The Bee's Knee

Ongoing Knee Pain?

You’ve powered through 9km of your 10km run on a sunny Sunday morning. You start thinking about your Sunday morning coffee and your relaxing afternoon ahead when you start to feel this sharp pain at the front of your knee. You keep running thinking it will go away but it doesn’t, it only gets worse. You end up stopping and have to walk home. You put some ice on your knee and rest it and hope the pain dissipates however, weeks go on and that nagging knee pain is still there. This feeling is a terrible one experienced by many runners across the world, and is commonly called “runners knee”, or more formally patellofemoral pain syndrome (PFPS) and is one of the most common knee related conditions experienced by athletes. In fact, the annual prevalence of PFPS is reported to be 22.7% in the general population(1). Here is a little background information on PFPS and how to deal with it to get back on the running track this season.

PFPS is pain experienced in the front part of the knee, particularly on/around the kneecap. It occurs when there are muscular imbalances present; tight muscles in one area and weak muscles in another, that put abnormal stress upon the joint(2). Pain is typically aggravated with activities that load or require repetitive use of the knee, such as sports involving running and jumping, stairs, walking and squatting. Treatment is conservative and should address the functional cause of the symptoms.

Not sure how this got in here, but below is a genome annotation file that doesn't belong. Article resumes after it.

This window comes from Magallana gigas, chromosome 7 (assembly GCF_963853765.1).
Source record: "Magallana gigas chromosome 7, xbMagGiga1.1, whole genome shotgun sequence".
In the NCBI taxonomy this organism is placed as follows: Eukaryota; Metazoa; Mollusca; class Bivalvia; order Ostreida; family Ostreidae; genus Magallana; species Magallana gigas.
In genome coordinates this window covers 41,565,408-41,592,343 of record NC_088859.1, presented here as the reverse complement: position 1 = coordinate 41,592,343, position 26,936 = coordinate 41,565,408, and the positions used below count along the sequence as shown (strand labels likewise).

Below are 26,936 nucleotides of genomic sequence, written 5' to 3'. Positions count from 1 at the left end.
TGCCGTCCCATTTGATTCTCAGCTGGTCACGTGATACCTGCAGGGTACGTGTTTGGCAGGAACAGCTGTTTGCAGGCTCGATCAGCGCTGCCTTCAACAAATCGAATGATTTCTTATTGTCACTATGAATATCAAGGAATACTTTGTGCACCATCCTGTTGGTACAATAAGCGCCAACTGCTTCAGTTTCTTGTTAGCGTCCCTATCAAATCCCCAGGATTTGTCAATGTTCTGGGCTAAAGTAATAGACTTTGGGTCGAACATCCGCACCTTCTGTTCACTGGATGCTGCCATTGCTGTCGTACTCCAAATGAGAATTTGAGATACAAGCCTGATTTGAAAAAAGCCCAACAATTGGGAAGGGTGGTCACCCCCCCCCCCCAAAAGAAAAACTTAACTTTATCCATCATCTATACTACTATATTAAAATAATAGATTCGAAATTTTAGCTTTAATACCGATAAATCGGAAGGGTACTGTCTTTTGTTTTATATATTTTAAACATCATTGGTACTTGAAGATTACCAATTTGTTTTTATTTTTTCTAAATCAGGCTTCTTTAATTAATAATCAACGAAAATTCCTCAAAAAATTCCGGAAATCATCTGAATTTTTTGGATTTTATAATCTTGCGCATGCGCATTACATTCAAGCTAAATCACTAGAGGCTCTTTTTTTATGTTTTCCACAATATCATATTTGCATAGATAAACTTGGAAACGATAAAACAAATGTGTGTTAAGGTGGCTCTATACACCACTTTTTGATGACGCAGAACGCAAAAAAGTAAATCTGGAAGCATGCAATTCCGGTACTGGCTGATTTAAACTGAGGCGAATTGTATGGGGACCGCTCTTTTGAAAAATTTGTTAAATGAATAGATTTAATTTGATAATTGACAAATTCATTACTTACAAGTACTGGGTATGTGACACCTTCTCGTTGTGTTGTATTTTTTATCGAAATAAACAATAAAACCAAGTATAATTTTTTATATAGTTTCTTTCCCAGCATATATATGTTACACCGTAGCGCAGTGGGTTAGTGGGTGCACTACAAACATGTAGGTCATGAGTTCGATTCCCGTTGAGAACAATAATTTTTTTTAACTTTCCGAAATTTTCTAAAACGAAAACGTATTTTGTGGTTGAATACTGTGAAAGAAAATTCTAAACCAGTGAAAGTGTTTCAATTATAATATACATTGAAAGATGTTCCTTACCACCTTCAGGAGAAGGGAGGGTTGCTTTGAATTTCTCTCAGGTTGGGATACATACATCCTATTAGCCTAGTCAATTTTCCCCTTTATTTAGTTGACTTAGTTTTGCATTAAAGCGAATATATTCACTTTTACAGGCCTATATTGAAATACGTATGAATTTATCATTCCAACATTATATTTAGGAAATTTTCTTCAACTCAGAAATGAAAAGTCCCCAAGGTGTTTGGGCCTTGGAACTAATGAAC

Risk factors that make an individual more susceptible to developing PFPS include; age, sex, certain sports and foot alignment(3). PFPS typically affects adolescents and young adults under the age of 50. Women are twice as likely as men to develop PFPS due to the wider pelvic hip alignment in females. Participating in sports that involve running and jumping can increase the likelihood of developing PFPS as these sports place a high level of stress on the knee joint. Additionally, having flat feet also places additional stress on the knee joint which increases the likelihood of developing PFPS.

Diagnosing PFPS can easily be done by your physiotherapist through a medical history and a physical exam. Treatment for PFPS involves; manual therapy, relative rest from aggravating activities, taping, orthotics if appropriate and exercise therapy that incorporates strengthening muscles around the hip and knee in addition to stretching tight structures(4). PFSP is likely to get worse if untreated so it’s important to seek treatment to address the underlying cause, eradicate the pain and get back on the running track.

1. Smith BE, Selfe J, Thacker D, et al. Incidence and prevalence of patellofemoral pain: A systematic review and meta-analysis. PLoS One. 2018;13(1).
2. Fagan V, Delahunt E. Patellofemoral pain syndrome: a review on the associated neuromuscular deficits and current treatment options. British Journal of Sports Medicine. 2008;42:789-795.
3. Waryasz, G., & McDermott, A. Patellofemoral pain syndrome (PFPS): a systematic review of anatomy and potential risk factors. Dynamic Medicine 2008;7(1):1476-5918-7-9.
4. Nascimento LRTeixeira-Salmela LFSouza RB & Resende RA. Hip and Knee Strengthening Is More Effective Than Knee Strengthening Alone for Reducing Pain and Improving Activity in Individuals With Patellofemoral Pain: A Systematic Review With Meta-analysis. J Orthop Sports Phys Ther. 2018;(1):19-31. 
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* Conferred by Fellowship of the Australian College of Physiotherapists in 2010